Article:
There is often confusion when it comes to Roth IRA conversions. Here are some of the most common questions when it comes to Roth IRAs:
- What’s the benefit to convert Pre-tax Traditional IRA/401k money to a Roth IRA?
- When is the right time to convert pre-tax retirement money to a Roth IRA?
- Should I convert it all at once or do it over multiple years?
- Is it beneficial for my kids if I do a Roth IRA conversion?
Convert a Roth IRA
It’s also important to fully understand the terminology around Roth IRA conversions. Here’s a simple list of some useful financial lingo:
- IRA: Individual Retirement Account
- Pre-Tax: money in the account has not been taxed and will when its withdrawn.
- Roth: money has already been taxed and will not be taxed again.
- Roth & After-Tax accounts are the same thing.
What’s the benefit to convert Pre-tax Traditional IRA/401(k) money to a Roth IRA?
The biggest benefit of having a Roth IRA in the first place is to get the tax-free growth on the money in the account. Remember the Roth IRA is not an investment. It is simply a type of account that protects the investment’s growth and dividends from being taxable by the IRS (aka: the man).
The benefit of converting a pre-tax traditional IRA/401(k) to a Roth IRA is that, in the future, all the growth and dividends from that point of the conversion forward would be tax free. Let’s look at an example:
Bobby is 40 years old and has $50k in an old pre-tax 401(k) plan. Pre-tax means all those contributions that Bobby added to the plan over the years were tax deductible for his income taxes in that year. Eventually, when Bobby takes that money out of the account, he will be taxed on everything including the growth and dividends earned.
Bobby talks with Client Focused Financial and asks about a Roth conversion. He inquires about what it would look like if he paid the tax now vs not converting the money. Bobby is married and they have a combined income of $90k. This puts them in a 22% income tax bracket (as of 2021). The $50k, if converted, would have the taxes taken off the top at 22%. Below is a table showing the comparison of these two scenarios over the next 20 years.
$50k Pre-Tax 401k Plan
$50k Roth IRA Conversion
|Present Value||$50k||$39k (After 22% taxes withheld)|
|Annual Rate (%)||9||9|
Converting to a Roth IRA Pays Off
The difference is clear. In the end, not converting the money leaves you with more money in your account. However, it’s not all about what you make. The important factor is what you keep. That $280k is all taxable, when it’s withdrawn. The $218k is all tax free. One thing no one knows today is what tax rates will be in 20 years. One thing is clear, taxes likely aren’t going away.
In Bobby’s case, a lot of the decision may be based on if he will be in a lower tax bracket in retirement. We don’t know what tax rates will be. Nonetheless, Bobby might have a better idea if he plans on working in retirement, which can affect the decision made today.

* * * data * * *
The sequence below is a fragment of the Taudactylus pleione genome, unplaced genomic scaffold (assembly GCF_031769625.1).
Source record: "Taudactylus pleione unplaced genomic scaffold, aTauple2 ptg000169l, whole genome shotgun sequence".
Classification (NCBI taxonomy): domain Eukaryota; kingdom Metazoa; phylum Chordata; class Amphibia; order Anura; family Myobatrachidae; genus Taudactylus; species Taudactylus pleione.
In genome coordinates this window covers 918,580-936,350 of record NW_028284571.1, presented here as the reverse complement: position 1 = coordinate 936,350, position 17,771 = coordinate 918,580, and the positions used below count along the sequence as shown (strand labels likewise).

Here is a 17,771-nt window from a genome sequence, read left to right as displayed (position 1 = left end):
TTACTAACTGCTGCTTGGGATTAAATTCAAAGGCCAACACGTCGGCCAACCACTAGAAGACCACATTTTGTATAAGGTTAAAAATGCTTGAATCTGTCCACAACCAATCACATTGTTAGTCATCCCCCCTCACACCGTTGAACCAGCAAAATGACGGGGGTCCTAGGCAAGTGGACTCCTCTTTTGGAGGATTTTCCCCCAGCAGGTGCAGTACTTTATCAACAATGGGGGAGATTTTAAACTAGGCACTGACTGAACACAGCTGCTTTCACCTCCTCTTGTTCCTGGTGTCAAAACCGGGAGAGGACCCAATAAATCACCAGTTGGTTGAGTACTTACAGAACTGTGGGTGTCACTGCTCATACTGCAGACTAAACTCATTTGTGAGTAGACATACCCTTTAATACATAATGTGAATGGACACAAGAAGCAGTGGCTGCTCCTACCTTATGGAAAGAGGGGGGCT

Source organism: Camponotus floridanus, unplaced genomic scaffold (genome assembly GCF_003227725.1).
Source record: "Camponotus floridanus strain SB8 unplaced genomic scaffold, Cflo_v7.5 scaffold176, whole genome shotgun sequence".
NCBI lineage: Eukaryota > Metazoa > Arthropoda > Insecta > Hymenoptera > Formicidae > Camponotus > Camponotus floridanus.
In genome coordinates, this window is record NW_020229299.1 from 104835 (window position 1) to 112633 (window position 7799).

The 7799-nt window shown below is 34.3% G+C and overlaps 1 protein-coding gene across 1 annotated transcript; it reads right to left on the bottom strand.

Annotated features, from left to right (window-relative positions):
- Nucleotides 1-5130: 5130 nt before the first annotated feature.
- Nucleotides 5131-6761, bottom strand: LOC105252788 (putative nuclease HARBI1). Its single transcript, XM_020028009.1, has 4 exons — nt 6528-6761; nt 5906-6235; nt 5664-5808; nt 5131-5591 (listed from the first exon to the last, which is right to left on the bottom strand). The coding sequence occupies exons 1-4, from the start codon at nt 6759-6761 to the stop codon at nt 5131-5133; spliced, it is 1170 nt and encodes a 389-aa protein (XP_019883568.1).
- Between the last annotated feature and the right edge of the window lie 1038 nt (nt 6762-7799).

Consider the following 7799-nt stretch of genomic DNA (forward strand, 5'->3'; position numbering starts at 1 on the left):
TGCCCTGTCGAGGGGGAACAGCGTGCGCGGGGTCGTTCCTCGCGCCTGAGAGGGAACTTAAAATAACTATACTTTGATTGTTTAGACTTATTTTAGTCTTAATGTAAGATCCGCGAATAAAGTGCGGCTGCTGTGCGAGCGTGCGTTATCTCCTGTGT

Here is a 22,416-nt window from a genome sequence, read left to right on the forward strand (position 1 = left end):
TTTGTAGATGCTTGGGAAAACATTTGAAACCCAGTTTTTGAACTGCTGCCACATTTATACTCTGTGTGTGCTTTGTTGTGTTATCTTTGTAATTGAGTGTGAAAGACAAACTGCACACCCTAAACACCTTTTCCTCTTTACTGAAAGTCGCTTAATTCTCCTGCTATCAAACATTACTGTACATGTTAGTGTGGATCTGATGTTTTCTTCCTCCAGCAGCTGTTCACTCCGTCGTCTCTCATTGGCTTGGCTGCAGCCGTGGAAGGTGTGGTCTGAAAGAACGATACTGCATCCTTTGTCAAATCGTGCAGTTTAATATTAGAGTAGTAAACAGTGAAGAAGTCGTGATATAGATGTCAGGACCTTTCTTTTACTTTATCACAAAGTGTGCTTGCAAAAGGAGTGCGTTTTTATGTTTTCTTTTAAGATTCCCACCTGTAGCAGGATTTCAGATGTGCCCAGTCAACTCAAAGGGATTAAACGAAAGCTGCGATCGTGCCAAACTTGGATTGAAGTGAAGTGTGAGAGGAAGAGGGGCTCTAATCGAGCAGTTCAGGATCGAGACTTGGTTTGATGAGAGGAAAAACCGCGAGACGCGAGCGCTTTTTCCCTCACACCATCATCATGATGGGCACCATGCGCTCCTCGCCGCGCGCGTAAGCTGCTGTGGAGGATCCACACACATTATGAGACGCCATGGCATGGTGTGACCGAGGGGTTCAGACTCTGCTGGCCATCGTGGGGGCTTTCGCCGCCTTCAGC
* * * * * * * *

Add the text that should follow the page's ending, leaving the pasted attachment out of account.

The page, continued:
When is the right time to convert pre-tax retirement money to a Roth IRA?
The best time to do a Roth IRA conversion is when there is a market crash. A great example is the COVID-19 induced stock market plunge in March 2020. From February 19, 2020 through March 23, 2020 the stock market dropped 35%. This created a great opportunity for Roth IRA conversions, if someone was quick to pull the trigger.
In a pre-tax account, there would have been less money to be taxed in a Roth IRA conversion. The rebound in stocks would have given that person tax free growth as the stock market came back over the following months. That’s a win/win.
Generally speaking, the younger you are the more time you have to allow that money to grow. This makes younger people bigger benefactors for Roth IRA conversions.
Should I convert it all at once or do it over multiple years?
There is no straightforward answer to this question because there are a few variables to consider. One factor is your current tax rate. Would the conversion push you into a higher tax bracket? Another variable is how big is the pre-tax account you’re looking at converting.
If you’re 70 years old and have a 7-figure Traditional IRA, you’re not going to like the taxes paid on converting the whole amount in one year. It makes more sense putting a plan together to incrementally convert that Traditional IRA. If you’re 25 years old and you have $5k from an old pre-tax retirement plan, converting the whole amount in one tax year is likely not going to change your tax situation.
Is it beneficial for my kids if I do a Roth IRA conversion?
This is a question that some of the seniors with savings out there should be asking. If you’re 60+ years old and your life savings is primarily in pre-tax retirement accounts, converting some or all of that money may be beneficial based on your children’s income. If you have kids that make a lot of money, and eventually this money will be their inheritance, it is a good idea to start converting some or all of the pre-tax money. This way “The Man” doesn’t take more of your money after you are gone.
In 2019, there were some significant changes to non-spousal beneficiary IRAs. These are the accounts IRA money goes into after an IRA owner passes away and leaves the money to anyone other than their spouse. The SECURE Act took away the option for those non-spousal beneficiaries to take withdrawals from the account over their lifetime.
Now if an IRA owner passes away and leaves the money to a non-spouse, that person has to withdrawal the money within the next 10 years. This could cause a serious amount of taxes to be owed on the withdrawals and dramatically increase those beneficiaries’ taxable income. This is especially true if they or their spouse is a higher income earner. Roth IRA conversion should be seriously considered in these situations.